Whether you’re a customer or the bartender, nothing shows that you know your stuff better than speaking the lingo. If you’re ordering drinks, you might get served faster. Either way, you’ll impress the people you’re with.
These terms might come in handy for your next night out… or in.
Back: A small non-alcoholic drink served alongside your main drink. For example, “Vodka, up, with a water back.”
Build: To build a cocktail is to make it starting with the ice and then adding your liquor, mixer(s), garnish, etc. A lot of these drinks are built in the glass they’ll be served in.
Buy back: If you
frequent the same watering hole regularly, or if you bartender just likes you,
they might give you a free drink or “buy back” one you’ve already ordered
(i.e., not charge you).
Call drink: A call
drink is a cocktail where the spirit is requested by name. For example, Jack
Daniels and Coke or Grey Goose and tonic.
Chaser: You drink a
chaser immediately after taking a shot in order to tone down the strong taste.
Cocktail: Is a cocktail
different from a mixed drink? It depends on who you ask.
In the 1800s, the term “cocktail” referred to a drink containing
alcohol, sugar, and bitters. By that definition, many drinks today are
incorrectly deemed cocktails, such as the martini.
But the word “cocktail” has evolved to refer to mixed drinks that
contain alcohol, regardless of the ingredients. So all cocktails are mixed
drinks – but not all mixed drinks contain alcohol.
Yet the phrase “mixed drinks” is used interchangeably with “cocktail” by many people. And that’s how CocktailSpy.com does it. Whether it’s a “cocktail” or a “mixed drink,” it contains alcohol and at least one other ingredient.
By the way, do you know the origin of the word "cocktail"? You might be surprised...
Dash: A very small
amount of an ingredient, as in a pinch or a few drops.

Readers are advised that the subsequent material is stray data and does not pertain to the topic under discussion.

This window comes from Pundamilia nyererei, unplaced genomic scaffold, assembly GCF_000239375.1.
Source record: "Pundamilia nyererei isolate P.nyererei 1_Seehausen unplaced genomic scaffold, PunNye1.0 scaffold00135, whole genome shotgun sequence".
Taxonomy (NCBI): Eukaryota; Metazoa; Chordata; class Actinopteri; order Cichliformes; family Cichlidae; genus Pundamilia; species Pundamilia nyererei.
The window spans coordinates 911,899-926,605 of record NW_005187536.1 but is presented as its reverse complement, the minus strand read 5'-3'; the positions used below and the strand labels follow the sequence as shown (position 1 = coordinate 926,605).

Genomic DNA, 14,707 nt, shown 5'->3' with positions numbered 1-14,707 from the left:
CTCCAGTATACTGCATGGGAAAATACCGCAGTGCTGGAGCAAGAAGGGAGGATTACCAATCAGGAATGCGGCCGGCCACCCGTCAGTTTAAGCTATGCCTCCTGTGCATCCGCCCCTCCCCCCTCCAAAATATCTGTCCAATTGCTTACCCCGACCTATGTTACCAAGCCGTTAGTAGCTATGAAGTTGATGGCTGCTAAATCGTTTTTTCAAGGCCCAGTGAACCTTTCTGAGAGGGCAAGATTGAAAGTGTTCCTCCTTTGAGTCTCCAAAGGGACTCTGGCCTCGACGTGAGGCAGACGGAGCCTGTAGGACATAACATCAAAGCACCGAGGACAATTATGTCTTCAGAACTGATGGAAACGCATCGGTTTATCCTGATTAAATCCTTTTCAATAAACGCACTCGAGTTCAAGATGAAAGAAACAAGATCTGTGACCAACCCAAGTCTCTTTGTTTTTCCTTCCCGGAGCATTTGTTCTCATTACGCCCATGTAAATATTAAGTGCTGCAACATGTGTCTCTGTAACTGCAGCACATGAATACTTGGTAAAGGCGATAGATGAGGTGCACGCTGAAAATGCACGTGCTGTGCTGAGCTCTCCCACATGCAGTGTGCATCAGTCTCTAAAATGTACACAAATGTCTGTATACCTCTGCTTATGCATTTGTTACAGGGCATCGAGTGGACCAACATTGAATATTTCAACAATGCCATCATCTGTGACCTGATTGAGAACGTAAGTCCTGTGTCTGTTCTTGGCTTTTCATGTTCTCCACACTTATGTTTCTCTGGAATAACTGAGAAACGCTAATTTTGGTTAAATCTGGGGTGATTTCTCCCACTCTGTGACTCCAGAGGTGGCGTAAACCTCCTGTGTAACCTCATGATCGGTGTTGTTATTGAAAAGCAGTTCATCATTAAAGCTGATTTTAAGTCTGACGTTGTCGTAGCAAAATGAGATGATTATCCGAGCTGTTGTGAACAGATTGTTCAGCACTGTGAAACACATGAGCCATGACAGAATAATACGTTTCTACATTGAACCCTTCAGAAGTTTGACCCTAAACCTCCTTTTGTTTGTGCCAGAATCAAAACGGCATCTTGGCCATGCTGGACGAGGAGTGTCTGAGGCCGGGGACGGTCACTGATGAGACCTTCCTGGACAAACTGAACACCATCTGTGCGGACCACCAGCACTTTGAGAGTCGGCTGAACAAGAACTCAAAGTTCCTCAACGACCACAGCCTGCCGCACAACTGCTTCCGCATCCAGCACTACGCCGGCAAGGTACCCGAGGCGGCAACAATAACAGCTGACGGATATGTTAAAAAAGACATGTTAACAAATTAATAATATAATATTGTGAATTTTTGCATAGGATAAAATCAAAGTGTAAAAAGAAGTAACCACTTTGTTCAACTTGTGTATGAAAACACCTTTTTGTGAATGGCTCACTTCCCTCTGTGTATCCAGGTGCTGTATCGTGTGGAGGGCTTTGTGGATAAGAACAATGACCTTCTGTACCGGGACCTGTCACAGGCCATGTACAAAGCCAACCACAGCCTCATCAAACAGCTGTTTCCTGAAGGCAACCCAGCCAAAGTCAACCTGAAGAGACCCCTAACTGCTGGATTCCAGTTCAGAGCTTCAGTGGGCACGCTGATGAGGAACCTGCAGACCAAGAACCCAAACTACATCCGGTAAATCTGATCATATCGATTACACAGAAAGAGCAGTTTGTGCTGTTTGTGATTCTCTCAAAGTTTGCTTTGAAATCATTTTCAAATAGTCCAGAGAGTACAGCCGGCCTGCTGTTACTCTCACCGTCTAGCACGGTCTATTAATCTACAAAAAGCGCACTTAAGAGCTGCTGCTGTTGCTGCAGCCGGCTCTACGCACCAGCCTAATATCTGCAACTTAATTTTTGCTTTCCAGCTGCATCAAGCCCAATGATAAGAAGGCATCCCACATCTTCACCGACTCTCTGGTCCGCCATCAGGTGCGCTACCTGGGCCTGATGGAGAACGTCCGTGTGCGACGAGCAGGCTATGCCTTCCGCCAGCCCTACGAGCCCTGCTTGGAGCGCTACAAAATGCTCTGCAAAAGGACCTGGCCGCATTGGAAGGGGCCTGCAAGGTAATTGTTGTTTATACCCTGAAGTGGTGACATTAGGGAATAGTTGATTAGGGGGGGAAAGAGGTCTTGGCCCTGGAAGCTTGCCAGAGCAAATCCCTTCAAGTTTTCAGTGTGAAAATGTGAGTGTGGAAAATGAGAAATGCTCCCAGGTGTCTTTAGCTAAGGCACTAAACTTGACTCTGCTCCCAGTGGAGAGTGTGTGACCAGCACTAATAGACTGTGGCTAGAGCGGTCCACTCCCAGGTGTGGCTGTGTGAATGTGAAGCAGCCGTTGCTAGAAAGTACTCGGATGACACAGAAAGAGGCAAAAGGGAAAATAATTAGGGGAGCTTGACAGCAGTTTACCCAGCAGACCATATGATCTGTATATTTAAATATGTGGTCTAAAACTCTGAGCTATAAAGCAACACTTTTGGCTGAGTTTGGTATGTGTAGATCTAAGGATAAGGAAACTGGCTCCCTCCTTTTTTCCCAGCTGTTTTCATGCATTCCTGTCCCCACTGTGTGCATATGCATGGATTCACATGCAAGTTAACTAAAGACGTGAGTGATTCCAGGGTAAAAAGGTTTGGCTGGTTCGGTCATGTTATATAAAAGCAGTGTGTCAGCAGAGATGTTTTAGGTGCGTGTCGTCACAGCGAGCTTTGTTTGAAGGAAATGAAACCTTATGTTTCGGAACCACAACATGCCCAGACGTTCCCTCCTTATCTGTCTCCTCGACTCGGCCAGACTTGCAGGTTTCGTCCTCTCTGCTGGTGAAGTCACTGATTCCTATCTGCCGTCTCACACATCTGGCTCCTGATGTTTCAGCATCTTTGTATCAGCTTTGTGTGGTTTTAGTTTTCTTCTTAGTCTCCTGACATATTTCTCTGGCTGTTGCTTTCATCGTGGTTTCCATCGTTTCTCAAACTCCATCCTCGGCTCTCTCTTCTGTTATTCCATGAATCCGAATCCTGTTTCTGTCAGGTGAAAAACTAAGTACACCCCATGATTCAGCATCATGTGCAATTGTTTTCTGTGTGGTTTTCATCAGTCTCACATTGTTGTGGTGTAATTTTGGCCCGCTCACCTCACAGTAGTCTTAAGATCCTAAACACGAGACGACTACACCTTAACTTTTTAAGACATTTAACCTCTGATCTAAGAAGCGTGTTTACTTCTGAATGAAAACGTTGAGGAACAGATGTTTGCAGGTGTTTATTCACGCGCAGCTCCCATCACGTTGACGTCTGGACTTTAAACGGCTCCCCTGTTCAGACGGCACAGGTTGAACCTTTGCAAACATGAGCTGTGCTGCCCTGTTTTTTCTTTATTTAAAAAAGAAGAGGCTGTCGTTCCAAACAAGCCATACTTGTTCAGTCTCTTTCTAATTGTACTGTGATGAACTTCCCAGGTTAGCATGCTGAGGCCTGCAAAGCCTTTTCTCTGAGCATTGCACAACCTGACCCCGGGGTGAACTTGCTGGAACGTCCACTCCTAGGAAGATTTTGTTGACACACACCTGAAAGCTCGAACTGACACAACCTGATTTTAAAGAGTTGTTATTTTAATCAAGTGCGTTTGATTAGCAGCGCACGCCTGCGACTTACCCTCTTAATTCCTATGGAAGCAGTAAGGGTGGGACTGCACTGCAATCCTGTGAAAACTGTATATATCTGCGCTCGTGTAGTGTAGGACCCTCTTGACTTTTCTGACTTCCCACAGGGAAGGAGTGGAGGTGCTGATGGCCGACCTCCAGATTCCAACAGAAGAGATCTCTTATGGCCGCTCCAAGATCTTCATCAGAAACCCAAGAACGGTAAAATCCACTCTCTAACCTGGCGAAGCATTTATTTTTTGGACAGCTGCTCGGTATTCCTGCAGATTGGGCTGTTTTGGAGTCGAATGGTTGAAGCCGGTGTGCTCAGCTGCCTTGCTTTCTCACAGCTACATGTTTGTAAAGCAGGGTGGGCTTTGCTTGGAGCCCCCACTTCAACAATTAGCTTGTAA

Dry: A martini is
typically comprised of either gin or vodka and dry vermouth. A dry or extra-dry
martini is one that has little to no vermouth.
Float: When one alcohol
is layered on top of another one in the glass, creating a striped look. (Hence
also being referred to as “layering.”) It works because some alcohols are
heavier, and some are lighter, than others.
Free pour: To pour a
drink without using a jigger or other measuring device. You’re just letting the
alcohol flow freely right from the bottle.
Garnish: The final
touch after a cocktail has been made. Some garnishes are added just for visual
presentation, while others are intended to add to or change the flavor of the
Highball: A highball
refers to a drink that would be served in a glass by the same name. These
cocktails typically consist of a liquor, a mixer, and ice.
Mixer: A non-alcoholic
liquid that is mixed into your cocktail. Think sodas, tonics, juices, water...
Pony: A pony, or pony
shot, is a one-ounce shot of alcohol (as opposed to the standard one-and-a-half
Premium: Refers to
premium or “top shelf” alcohol (which is usually kept on the higher shelves of
a bar). Bars will typically designate one brand of each type of liquor as the
well liquor, and the others are premium. For example, Absolut might be the well
vodka, where Belvedere or Grey Goose would be a premium.
Rim: To rim a glass is
to wet it and then press the rim into a garnish – typically a sugar, salt, or
powder depending on the drink inside the glass.
Speed rail: An area
within easy reach of the bartender, usually near the sinks and/or ice well. The
speed rail holds the alcohols a bartender needs to access frequently—usually
well liquors or liquors that are part of the bar’s specialty drink(s) (if they
Splash: A small amount
of a liquid that’s more than a dash. Some people measure it in terms of time (a
one-second pour), and others in terms of volume (1/12 oz.).
Stick: The word “stick” has two meanings. If the bartender is “working the stick,” they’re working behind the bar. If you order a “stick drink,” that’s a drink where some of the ingredients are muddled. (The “stick” refers to the muddler.)
Well drink: A mixed drink that is ordered without specific mention of a brand, such as vodka soda or gin and ginger ale. If you don't specify the brand, the bartender will use one of the lower-cost alcohols that are kept on the lower shelves of the bar.
Click here for the details on some of the most popular liquors.